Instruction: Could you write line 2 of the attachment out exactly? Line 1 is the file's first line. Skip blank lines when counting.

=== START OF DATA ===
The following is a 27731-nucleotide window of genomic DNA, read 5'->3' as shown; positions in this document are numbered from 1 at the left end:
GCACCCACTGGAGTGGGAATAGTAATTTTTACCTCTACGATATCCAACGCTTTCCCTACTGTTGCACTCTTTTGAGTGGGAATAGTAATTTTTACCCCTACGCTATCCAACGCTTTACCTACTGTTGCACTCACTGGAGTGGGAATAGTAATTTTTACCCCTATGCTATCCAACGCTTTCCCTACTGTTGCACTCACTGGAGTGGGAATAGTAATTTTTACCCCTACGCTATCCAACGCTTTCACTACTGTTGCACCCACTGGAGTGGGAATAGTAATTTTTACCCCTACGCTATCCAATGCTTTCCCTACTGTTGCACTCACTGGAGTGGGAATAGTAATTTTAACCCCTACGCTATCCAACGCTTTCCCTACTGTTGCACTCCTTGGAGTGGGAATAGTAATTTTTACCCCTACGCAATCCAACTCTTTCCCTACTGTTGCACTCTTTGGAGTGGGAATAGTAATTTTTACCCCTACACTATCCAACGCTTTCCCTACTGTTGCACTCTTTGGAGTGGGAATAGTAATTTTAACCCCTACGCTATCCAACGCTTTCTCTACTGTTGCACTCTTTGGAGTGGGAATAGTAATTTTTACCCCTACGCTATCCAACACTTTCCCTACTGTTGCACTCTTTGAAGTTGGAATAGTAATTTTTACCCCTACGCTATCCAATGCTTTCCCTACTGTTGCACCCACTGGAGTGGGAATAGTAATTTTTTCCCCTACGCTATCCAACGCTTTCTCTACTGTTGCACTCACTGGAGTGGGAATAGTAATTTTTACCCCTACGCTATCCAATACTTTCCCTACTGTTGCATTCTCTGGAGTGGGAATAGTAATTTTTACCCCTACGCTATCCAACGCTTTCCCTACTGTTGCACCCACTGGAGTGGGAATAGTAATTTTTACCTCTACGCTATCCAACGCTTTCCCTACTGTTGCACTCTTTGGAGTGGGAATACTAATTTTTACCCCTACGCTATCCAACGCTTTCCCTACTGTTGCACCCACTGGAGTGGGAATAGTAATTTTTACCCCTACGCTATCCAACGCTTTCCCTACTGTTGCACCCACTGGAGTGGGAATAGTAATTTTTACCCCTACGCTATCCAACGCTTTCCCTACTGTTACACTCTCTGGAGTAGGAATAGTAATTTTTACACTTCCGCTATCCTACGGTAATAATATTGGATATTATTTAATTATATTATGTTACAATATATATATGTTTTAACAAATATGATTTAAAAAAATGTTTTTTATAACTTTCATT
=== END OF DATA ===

GCACCCACTGGAGTGGGAATAGTAATTTTTACCTCTACGATATCCAACGCTTTCCCTACTGTTGCACTCTTTTGAGTGGGAATAGTAATTTTTACCCCTACGCTATCCAACGCTTTACCTACTGTTGCACTCACTGGAGTGGGAATAGTAATTTTTACCCCTATGCTATCCAACGCTTTCCCTACTGTTGCACTCACTGGAGTGGGAATAGTAATTTTTACCCCTACGCTATCCAACGCTTTCACTACTGTTGCACCCACTGGAGTGGGAATAGTAATTTTTACCCCTACGCTATCCAATGCTTTCCCTACTGTTGCACTCACTGGAGTGGGAATAGTAATTTTAACCCCTACGCTATCCAACGCTTTCCCTACTGTTGCACTCCTTGGAGTGGGAATAGTAATTTTTACCCCTACGCAATCCAACTCTTTCCCTACTGTTGCACTCTTTGGAGTGGGAATAGTAATTTTTACCCCTACACTATCCAACGCTTTCCCTACTGTTGCACTCTTTGGAGTGGGAATAGTAATTTTAACCCCTACGCTATCCAACGCTTTCTCTACTGTTGCACTCTTTGGAGTGGGAATAGTAATTTTTACCCCTACGCTATCCAACACTTTCCCTACTGTTGCACTCTTTGAAGTTGGAATAGTAATTTTTACCCCTACGCTATCCAATGCTTTCCCTACTGTTGCACCCACTGGAGTGGGAATAGTAATTTTTTCCCCTACGCTATCCAACGCTTTCTCTACTGTTGCACTCACTGGAGTGGGAATAGTAATTTTTACCCCTACGCTATCCAATACTTTCCCTACTGTTGCATTCTCTGGAGTGGGAATAGTAATTTTTACCCCTACGCTATCCAACGCTTTCCCTACTGTTGCACCCACTGGAGTGGGAATAGTAATTTTTACCTCTACGCTATCCAACGCTTTCCCTACTGTTGCACTCTTTGGAGTGGGAATACTAATTTTTACCCCTACGCTATCCAACGCTTTCCCTACTGTTGCACCCACTGGAGTGGGAATAGTAATTTTTACCCCTACGCTATCCAACGCTTTCCCTACTGTTGCACCCACTGGAGTGGGAATAGTAATTTTTACCCCTACGCTATCCAACGCTTTCCCTACTGTTACACTCTCTGGAGTAGGAATAGTAATTTTTACACTTCCGCTATCCTACGGTAATAATATTGGATATTATTTAATTATATTATGTTACAATATATATATGTTTTAACAAATATGATTTAAAAAAATGTTTTTTATAACTTTCATT